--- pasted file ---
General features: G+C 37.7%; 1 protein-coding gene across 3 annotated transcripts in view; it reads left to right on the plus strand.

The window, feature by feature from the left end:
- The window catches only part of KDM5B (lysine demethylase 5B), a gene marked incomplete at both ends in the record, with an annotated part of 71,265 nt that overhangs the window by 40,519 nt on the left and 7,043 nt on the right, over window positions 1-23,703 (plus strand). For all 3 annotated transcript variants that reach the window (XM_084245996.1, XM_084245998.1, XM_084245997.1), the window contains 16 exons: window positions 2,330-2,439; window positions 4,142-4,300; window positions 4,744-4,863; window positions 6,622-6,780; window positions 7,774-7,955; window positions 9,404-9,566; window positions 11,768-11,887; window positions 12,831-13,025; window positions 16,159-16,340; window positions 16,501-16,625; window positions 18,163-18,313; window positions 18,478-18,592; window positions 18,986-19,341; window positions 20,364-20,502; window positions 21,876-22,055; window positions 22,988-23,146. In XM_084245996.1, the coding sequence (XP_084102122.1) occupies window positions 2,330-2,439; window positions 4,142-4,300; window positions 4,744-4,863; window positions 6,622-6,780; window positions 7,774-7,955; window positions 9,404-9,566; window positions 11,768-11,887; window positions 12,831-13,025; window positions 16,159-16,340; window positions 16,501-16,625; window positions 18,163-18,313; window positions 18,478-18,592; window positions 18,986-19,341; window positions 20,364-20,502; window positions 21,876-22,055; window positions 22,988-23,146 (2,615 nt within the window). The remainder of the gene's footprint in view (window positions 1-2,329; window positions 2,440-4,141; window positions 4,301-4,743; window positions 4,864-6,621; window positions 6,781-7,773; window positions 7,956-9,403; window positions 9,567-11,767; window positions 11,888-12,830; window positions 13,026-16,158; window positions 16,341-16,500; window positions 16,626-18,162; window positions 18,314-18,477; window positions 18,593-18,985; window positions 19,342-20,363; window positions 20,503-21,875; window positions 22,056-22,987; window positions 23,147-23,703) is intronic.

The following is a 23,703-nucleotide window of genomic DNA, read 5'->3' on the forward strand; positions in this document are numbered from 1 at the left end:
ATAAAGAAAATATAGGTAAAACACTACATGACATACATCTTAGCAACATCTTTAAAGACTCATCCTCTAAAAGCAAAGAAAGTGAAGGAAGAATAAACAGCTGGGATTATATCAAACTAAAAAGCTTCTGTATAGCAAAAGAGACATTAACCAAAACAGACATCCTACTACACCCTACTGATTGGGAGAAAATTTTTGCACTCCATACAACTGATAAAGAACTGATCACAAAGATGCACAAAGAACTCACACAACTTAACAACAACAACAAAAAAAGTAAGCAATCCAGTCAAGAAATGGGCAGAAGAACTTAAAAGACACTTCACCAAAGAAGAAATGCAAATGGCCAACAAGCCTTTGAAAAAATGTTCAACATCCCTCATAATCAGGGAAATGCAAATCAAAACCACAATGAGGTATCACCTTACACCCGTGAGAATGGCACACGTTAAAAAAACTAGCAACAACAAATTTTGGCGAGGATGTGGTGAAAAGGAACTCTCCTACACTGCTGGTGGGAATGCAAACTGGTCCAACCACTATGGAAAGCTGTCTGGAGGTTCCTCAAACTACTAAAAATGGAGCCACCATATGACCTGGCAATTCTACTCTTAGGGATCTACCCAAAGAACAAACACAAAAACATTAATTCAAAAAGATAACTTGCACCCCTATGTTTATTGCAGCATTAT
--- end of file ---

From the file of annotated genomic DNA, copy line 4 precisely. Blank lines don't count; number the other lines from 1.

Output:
The following is a 23,703-nucleotide window of genomic DNA, read 5'->3' on the forward strand; positions in this document are numbered from 1 at the left end: